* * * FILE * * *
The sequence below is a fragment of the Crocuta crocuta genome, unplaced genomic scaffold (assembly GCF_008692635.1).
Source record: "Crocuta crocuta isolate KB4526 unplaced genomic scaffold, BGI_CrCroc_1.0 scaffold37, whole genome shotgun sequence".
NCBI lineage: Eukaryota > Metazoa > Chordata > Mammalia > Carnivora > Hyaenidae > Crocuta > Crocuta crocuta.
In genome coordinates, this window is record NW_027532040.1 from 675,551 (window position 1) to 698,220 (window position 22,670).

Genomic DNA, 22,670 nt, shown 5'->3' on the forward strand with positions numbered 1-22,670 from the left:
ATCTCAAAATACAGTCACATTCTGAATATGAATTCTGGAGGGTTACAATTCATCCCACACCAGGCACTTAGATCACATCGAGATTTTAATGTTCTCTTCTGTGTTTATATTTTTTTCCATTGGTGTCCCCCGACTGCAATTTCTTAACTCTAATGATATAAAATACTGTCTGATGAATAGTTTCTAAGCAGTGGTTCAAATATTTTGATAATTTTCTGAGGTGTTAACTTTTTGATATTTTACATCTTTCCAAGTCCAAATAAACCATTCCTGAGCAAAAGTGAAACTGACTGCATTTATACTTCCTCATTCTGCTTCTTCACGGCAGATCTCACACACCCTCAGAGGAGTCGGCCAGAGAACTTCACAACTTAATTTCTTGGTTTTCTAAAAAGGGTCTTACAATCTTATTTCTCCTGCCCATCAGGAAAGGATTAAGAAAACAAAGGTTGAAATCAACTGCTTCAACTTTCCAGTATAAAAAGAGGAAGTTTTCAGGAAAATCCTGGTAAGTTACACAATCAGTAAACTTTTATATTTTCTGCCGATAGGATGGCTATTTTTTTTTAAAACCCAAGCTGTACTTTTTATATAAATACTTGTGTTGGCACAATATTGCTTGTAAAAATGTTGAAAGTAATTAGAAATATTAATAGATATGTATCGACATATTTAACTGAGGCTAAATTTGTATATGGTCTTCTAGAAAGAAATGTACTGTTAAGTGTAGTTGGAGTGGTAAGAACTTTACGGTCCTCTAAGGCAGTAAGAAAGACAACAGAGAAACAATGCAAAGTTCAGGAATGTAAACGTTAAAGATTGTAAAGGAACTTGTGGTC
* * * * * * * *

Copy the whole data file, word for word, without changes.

The sequence below is a fragment of the Crocuta crocuta genome, unplaced genomic scaffold (assembly GCF_008692635.1).
Source record: "Crocuta crocuta isolate KB4526 unplaced genomic scaffold, BGI_CrCroc_1.0 scaffold37, whole genome shotgun sequence".
NCBI lineage: Eukaryota > Metazoa > Chordata > Mammalia > Carnivora > Hyaenidae > Crocuta > Crocuta crocuta.
In genome coordinates, this window is record NW_027532040.1 from 675,551 (window position 1) to 698,220 (window position 22,670).

Genomic DNA, 22,670 nt, shown 5'->3' on the forward strand with positions numbered 1-22,670 from the left:
ATCTCAAAATACAGTCACATTCTGAATATGAATTCTGGAGGGTTACAATTCATCCCACACCAGGCACTTAGATCACATCGAGATTTTAATGTTCTCTTCTGTGTTTATATTTTTTTCCATTGGTGTCCCCCGACTGCAATTTCTTAACTCTAATGATATAAAATACTGTCTGATGAATAGTTTCTAAGCAGTGGTTCAAATATTTTGATAATTTTCTGAGGTGTTAACTTTTTGATATTTTACATCTTTCCAAGTCCAAATAAACCATTCCTGAGCAAAAGTGAAACTGACTGCATTTATACTTCCTCATTCTGCTTCTTCACGGCAGATCTCACACACCCTCAGAGGAGTCGGCCAGAGAACTTCACAACTTAATTTCTTGGTTTTCTAAAAAGGGTCTTACAATCTTATTTCTCCTGCCCATCAGGAAAGGATTAAGAAAACAAAGGTTGAAATCAACTGCTTCAACTTTCCAGTATAAAAAGAGGAAGTTTTCAGGAAAATCCTGGTAAGTTACACAATCAGTAAACTTTTATATTTTCTGCCGATAGGATGGCTATTTTTTTTTAAAACCCAAGCTGTACTTTTTATATAAATACTTGTGTTGGCACAATATTGCTTGTAAAAATGTTGAAAGTAATTAGAAATATTAATAGATATGTATCGACATATTTAACTGAGGCTAAATTTGTATATGGTCTTCTAGAAAGAAATGTACTGTTAAGTGTAGTTGGAGTGGTAAGAACTTTACGGTCCTCTAAGGCAGTAAGAAAGACAACAGAGAAACAATGCAAAGTTCAGGAATGTAAACGTTAAAGATTGTAAAGGAACTTGTGGTC